I often joke that I grew up with about 30 mother figures and one father. The hospital’s of my childhood was the employment domain of the female worker which contributed to so many mother-figures. With the exception of your doctor, who you may have seen an hour or two a week (unless he was hanging over you with his surgical mask on) or a janitor somewhere, everyone in positions of influence were women.
Physio’s, nurse’s, teachers and any other staff that had direct care duty with us would often entertain us with a story like “The Little Engine That Could” while we were undergoing treatment. I was nine years old and my physio had made my mantra “I know I can”. We were surrounded by nurses, saw our physio two or three times a day and teacher four to six hours a day. Even with surgeries you couldn’t escape those teachers.
It was not uncommon to have a nurse on one side of my bed giving me a shot of demerol and my math teacher on the other giving me my home work for the day. We may have laid around but we didn’t just LAY around. We were expected too produce and that was the strategy to build survivors. The numbers were just too high to ignore so there was a lot of effort put into making us adaptable and independent. It might have been a hospital but, in those days, it was also our home. We were expected to be part of the “treatment” team.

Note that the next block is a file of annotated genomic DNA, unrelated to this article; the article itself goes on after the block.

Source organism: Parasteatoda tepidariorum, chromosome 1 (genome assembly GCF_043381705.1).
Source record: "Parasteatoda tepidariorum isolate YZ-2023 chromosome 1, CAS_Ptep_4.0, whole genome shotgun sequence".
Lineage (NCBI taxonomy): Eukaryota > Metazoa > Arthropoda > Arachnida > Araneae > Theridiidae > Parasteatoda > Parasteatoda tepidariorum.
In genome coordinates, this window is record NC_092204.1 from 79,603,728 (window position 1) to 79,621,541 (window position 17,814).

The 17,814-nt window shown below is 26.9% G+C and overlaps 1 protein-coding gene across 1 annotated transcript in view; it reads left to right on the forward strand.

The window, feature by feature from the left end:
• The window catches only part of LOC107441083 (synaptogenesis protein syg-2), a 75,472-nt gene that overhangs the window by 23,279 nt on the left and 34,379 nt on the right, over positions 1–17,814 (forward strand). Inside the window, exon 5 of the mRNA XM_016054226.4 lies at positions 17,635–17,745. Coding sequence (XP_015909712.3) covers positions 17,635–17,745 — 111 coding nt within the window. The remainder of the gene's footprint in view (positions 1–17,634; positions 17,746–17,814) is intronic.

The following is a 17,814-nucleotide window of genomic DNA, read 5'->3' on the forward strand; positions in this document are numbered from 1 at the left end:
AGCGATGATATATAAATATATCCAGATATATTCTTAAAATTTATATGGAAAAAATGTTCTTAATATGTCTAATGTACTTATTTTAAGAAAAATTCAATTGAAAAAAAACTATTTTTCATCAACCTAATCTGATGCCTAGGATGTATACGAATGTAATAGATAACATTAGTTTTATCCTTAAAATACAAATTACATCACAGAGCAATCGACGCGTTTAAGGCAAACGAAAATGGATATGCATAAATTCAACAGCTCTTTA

Like any home we all had our weekend chores. I spend more weekends, outside of recreation time, scrubbing black wheelchair tire marks off the hallway floors after racing up and down all day. Or you spend a couple of hours sterilizing bedpans and urinals with a nurse and there was always a story. After all a 25 year old nurse couldn’t sit there and discuss their wild weekend (if) with an 11 year old and small talk can be difficult with a questioning 11 year old. Instead they would tell you a story. The stories weren’t just distractions but themes meant to instill confidence and survival. Continue reading “The Lasting Legacy”